September 30, 2009

Milton Bradley's Perfection

(Editor's note: For some ungodly reason, Mr. SKIA has been sitting on this post for nearly two weeks, completely unwilling to write the last few sentences until now. Deadbeat.)

Wait. What? The Cubs are still playing? Really?

Well, at least all of them but this guy.

So the Milton Bradley saga is over, for this season at least. Bradley's deal, which basically no one thought was a good idea at the time, is looking even worse now. Which prompted this article and its accompanying poll:

My vote was unintentionally shown in the capture. So why did I vote for Wallace? Football contracts aren't fully guaranteed, meaning the Bears were able to weasel out of Muhammad's deal after three seasons for significantly less than the $30 million. I'm not a big enough hockey fan to quantify exactly how bad the Gilmour deal was, but I have a hard time believing it'll be any worse than the one the Hawks just gave to Mr. Here Comes (12 Years of Shoulder) Trouble. And while the Navarro deal (4 years, $20 million, for a 25-43 record) was a terrible return for what was a ton of cash at the time (1997) 1. I don't care about the White Sox and 2. While it was a lot of money then, it can't compare to the signing of a glorified roll player for three times the dollars just nine years later. Plus, Wallace basically cost the Bulls very nearly the full $60 million for just two seasons; to get rid of him they had to take back Larry Hughes -- who the Bulls paid around $14 million to stay away from the team last year -- and to get rid of Hughes, they had to take back Tim Thomas, who's been bought out, and Jerome James, who's injured and unlikely to play another NBA game. Additionally, the Bulls signing of Wallace made (the younger and cheaper) Tyson Chandler (supposedly) expendable, and the organization basically gave Chandler away to the Hornets to get out from under his own (supposedly) onerous contract. With the salary cap in basketball -- not to mention the luxury tax -- an atrocious contract like Wallace's really, really hurts.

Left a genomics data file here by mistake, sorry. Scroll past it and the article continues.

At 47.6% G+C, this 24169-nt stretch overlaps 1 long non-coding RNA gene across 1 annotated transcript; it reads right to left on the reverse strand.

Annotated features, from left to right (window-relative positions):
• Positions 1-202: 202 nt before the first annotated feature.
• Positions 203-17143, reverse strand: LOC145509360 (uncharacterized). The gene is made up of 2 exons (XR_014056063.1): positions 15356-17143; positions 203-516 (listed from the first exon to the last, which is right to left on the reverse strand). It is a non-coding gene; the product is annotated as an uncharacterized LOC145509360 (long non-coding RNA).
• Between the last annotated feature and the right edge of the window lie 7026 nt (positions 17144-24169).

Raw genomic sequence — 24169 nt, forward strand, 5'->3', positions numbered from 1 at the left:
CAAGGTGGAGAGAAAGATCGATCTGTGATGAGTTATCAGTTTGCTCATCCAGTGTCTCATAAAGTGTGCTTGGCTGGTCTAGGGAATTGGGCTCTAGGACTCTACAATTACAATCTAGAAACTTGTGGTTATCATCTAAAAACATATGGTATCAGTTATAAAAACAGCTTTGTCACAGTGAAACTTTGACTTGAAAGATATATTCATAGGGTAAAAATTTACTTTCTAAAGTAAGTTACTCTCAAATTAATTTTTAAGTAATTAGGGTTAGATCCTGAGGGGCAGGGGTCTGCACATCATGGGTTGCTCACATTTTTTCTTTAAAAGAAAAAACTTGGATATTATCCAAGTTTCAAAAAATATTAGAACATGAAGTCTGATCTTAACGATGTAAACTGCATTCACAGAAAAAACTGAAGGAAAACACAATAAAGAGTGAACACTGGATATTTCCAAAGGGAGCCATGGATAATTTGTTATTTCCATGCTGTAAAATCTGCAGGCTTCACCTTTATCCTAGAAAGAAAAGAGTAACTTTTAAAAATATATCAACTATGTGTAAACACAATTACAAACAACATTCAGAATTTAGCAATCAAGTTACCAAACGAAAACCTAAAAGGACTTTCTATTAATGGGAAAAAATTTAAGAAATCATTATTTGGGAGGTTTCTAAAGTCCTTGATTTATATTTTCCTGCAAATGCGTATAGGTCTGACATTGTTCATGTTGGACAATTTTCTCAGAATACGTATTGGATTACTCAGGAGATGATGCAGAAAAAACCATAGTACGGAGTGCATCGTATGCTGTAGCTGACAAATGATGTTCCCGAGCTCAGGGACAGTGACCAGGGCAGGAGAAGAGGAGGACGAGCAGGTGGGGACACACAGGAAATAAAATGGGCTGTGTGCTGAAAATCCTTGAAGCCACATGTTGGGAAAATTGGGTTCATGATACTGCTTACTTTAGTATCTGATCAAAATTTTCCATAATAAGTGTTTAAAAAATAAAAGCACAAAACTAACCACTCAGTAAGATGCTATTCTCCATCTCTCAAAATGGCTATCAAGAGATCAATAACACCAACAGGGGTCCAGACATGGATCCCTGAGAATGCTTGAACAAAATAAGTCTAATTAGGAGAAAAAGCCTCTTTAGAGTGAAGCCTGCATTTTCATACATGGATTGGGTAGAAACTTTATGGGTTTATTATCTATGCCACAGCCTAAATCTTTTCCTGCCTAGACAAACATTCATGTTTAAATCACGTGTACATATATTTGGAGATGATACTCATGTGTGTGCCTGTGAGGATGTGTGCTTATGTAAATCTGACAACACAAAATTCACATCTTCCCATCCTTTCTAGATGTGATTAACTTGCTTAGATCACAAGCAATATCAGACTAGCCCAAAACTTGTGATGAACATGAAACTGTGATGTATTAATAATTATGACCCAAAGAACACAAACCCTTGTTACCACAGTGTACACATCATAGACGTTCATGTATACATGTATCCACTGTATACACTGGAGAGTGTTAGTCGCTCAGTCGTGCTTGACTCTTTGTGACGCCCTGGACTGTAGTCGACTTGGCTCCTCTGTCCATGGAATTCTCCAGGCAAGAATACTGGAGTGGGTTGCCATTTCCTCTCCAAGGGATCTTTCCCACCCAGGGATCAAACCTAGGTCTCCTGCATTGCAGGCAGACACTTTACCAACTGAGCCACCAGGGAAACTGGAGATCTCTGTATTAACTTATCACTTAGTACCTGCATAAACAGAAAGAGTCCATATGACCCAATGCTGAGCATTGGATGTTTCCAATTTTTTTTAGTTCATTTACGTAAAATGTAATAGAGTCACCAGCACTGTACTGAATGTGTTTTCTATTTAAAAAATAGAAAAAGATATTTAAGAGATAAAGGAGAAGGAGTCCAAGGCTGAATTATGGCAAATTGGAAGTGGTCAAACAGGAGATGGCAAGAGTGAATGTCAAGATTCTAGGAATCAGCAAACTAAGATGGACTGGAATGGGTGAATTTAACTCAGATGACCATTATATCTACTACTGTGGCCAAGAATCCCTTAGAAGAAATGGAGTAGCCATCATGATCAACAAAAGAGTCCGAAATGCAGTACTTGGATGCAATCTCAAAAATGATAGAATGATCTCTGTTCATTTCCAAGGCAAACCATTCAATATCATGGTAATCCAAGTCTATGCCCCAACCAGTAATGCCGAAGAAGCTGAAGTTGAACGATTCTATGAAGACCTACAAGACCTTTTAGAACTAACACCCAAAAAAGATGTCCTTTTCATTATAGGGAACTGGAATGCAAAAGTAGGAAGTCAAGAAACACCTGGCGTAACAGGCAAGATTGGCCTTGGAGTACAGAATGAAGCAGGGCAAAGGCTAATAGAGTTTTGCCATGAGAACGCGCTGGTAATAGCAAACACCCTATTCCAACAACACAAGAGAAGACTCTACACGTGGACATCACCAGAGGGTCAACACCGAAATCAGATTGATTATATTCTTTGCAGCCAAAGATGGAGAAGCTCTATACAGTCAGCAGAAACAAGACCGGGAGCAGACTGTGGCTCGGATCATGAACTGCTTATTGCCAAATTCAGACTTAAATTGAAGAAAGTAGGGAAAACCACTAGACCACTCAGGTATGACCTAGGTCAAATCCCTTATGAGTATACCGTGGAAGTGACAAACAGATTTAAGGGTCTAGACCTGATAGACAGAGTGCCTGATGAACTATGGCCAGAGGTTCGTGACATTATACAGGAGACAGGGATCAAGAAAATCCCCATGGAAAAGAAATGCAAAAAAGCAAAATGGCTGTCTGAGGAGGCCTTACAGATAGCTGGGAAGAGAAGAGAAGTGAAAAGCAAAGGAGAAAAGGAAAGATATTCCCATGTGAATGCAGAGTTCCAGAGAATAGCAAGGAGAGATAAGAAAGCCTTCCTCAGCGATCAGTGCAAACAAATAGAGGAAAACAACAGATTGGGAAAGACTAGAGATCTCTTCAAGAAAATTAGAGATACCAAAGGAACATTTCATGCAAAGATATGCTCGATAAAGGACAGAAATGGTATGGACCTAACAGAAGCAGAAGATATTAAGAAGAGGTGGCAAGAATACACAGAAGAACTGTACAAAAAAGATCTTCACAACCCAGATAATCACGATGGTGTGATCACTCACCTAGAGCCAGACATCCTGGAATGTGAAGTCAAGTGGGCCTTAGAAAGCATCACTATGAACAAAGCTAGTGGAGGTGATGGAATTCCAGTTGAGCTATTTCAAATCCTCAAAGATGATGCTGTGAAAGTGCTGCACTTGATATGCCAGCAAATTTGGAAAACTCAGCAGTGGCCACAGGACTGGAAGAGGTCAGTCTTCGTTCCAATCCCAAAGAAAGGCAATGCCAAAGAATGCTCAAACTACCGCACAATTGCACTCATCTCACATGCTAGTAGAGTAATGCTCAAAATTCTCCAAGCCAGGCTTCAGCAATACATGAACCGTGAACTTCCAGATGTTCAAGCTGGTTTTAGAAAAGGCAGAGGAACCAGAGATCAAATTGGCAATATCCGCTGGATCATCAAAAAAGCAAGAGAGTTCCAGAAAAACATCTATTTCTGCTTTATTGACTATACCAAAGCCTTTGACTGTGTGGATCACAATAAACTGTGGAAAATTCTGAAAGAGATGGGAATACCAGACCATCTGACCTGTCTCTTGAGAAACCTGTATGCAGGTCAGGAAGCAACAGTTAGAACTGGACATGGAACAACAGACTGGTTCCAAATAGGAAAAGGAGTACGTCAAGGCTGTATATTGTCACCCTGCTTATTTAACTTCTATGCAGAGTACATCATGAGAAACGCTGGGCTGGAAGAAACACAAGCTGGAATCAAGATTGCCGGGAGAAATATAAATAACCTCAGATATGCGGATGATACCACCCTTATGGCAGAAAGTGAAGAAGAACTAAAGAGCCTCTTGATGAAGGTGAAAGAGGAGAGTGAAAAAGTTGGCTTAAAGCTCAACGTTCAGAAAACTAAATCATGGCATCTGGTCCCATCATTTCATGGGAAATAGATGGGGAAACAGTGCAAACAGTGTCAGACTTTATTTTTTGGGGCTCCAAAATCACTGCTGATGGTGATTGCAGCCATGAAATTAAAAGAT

But apparently after the latest Bradley dust-up, not many people in Chicago agree with me:

So why didn't I vote for Bradley, who basically 3/4 of Chicago fans* said was the worst? Because not only is Bradley not the worst ever free-agent signing in Chicago, he's not even the worst one in the history of the Cubs. Or the worst one still on the Cubs.

That honor goes to Alfonso Soriano.

* Let's be honest. It's doubtful that a non-Cubs fan would be reading the article in order to find the poll in the first place, so it's really just Cubs fans voting, not a random sampling of the city's fans.

I suppose I should admit that it all depends on how you define signing. To me, signing is part and parcel with the contract that's been signed. Therefore the player with the worst contract is the worst signing. However, if you just view signing to mean acquisition, then Bradley's is perhaps the worst in Cubs history (though still not worse than Wallace's, which was for a year more and twice the dollars). While the mere thought of Soriano's contract exacerbates my GERD, his acquisition, for the short term, at least appeared to pay dividends. The year before they signed Soriano, the Cubs finished in last place at 66-96, the third-worst record in all of baseball; in the first two years of his deal, the Cubs won back-to-back division titles. Sure, he was just one (overpaid) piece, but Soriano's signing didn't look all that bad to the casual observer.

Meanwhile, Bradley was signed immediately following the second of those division titles, and in his first season the Cubs are 10 games out of first place. Not only has Bradley's production not met expectations -- while his malcontentedness has -- but the Cubs also jettisoned popular team player / glue guy Mark De Rosa in order to free up the cash to ink him. Bad times all around.

Still, I can't get over the disparity of the contracts.

If the Cubs want to extricate themselves from Bradley's deal -- and I mean just flat dump him, washing their hands of the entire situation -- it would mean that they essentially had given him a 1-year, $30 million contract. Sure that's a horrible return for corner outfielder who played slightly below-average defense and posted a 100 OPS+ (exactly league average) while being a general stick-in-the-mud. But starting with this season -- one in which Soriano's OPS, by the way, is just about 50 points less than Bradley's, which includes a 75-point gap in OBP -- the Cubs are on the hook for six years and... oh no, the reflux... $106 million. That's one hundred and six million dollars. Meaning if you make $100,000 a year (which is considered a pretty decent living, by the way), by the year 3069 you would have earned as much as the Cubs will shell out to Soriano between this season and 2014.